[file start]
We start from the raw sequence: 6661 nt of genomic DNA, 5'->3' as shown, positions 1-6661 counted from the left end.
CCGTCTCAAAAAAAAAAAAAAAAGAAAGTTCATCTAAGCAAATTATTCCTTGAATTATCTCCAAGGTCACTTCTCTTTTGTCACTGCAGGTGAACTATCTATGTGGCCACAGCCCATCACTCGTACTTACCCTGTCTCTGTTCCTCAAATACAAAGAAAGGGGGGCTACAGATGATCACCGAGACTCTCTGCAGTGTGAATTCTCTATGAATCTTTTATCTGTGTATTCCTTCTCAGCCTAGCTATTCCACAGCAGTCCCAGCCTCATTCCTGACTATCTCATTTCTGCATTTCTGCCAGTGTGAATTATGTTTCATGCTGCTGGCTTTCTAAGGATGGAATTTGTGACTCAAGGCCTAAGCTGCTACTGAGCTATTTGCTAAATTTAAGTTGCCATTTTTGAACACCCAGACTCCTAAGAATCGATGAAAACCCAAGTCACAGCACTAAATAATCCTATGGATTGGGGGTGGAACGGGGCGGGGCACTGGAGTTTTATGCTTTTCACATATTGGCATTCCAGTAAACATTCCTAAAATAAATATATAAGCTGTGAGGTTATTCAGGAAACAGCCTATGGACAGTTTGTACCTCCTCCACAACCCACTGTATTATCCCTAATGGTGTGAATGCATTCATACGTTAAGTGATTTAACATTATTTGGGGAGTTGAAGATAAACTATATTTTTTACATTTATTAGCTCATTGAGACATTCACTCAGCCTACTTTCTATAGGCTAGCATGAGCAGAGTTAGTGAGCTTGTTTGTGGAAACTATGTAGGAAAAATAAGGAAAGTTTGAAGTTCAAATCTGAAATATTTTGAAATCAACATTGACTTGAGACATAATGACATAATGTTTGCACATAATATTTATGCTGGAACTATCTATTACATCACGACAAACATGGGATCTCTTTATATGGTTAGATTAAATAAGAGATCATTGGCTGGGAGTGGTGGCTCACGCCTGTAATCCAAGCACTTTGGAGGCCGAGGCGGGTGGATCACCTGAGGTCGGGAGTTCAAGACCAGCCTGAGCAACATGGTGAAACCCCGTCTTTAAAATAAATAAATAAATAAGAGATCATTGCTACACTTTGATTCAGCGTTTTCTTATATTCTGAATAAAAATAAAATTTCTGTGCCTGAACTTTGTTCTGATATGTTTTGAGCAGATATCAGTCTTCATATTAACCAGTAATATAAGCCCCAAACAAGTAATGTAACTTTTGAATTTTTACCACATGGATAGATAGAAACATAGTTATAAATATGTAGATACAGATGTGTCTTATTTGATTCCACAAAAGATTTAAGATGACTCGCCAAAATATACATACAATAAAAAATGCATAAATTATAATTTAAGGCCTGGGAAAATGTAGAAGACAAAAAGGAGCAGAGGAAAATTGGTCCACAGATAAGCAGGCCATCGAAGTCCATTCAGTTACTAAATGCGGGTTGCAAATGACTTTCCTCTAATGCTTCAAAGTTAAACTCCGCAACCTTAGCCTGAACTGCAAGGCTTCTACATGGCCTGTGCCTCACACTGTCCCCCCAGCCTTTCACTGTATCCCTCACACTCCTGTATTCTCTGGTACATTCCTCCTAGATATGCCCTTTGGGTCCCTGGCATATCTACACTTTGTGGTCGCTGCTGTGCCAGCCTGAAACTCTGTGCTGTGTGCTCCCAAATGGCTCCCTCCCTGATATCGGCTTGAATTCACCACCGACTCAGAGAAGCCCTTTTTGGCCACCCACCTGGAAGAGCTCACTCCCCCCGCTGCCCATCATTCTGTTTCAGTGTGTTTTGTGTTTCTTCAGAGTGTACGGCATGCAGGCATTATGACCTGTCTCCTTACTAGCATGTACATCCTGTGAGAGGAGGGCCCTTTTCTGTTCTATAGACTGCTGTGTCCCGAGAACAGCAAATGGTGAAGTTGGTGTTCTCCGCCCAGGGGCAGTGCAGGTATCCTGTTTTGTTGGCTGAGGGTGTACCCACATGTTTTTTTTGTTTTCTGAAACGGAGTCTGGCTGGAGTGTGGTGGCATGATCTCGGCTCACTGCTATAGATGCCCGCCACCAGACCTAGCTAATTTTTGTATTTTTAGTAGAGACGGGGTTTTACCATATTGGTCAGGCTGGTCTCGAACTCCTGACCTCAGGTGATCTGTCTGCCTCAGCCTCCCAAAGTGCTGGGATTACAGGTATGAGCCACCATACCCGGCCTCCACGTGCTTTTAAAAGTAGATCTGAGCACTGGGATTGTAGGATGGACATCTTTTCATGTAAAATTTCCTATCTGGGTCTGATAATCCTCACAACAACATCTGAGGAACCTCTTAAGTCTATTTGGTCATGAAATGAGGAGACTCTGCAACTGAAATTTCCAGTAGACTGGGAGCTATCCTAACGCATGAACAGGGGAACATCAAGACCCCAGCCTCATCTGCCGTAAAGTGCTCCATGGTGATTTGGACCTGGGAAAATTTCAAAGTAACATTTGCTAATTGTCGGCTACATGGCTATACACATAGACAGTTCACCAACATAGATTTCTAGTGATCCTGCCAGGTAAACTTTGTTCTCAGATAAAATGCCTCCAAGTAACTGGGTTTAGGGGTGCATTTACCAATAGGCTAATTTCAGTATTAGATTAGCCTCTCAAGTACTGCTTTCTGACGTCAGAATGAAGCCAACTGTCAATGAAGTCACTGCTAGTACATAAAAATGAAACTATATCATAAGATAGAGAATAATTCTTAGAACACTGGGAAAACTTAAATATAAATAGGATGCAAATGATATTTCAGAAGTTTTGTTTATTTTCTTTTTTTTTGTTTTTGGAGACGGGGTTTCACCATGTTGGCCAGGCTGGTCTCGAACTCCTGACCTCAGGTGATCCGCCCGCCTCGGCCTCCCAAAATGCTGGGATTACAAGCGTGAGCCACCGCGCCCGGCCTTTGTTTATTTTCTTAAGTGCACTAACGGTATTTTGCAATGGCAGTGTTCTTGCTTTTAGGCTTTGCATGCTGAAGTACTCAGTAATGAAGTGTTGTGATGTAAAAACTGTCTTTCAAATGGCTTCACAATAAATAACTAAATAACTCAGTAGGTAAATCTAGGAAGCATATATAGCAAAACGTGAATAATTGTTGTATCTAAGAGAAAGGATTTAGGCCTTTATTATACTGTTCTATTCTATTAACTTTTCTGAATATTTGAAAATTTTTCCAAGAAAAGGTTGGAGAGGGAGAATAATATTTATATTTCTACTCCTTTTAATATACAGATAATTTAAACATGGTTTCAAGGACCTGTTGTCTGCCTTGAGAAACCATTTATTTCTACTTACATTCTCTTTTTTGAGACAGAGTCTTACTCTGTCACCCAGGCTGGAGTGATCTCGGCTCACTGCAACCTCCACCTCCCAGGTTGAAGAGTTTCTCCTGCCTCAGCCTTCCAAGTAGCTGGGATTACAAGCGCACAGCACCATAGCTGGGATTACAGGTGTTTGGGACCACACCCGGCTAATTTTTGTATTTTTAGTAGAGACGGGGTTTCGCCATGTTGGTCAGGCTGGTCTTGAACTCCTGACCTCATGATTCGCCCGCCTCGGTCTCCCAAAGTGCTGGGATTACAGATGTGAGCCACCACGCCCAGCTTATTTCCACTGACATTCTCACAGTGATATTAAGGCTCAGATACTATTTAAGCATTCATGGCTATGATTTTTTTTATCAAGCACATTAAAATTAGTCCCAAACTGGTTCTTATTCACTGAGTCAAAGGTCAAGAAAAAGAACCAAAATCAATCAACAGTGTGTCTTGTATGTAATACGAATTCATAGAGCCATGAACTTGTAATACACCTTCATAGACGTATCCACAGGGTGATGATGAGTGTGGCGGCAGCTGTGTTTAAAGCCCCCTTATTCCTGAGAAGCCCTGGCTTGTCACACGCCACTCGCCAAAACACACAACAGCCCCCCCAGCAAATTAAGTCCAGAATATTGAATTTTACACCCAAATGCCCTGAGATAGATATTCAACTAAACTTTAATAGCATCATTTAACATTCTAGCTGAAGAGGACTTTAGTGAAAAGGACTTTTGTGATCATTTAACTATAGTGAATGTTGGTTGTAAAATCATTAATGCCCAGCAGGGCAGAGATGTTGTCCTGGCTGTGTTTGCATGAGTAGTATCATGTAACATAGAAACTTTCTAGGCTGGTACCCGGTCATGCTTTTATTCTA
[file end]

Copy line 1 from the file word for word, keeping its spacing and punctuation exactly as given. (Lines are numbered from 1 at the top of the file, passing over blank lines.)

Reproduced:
We start from the raw sequence: 6661 nt of genomic DNA, 5'->3' as shown, positions 1-6661 counted from the left end.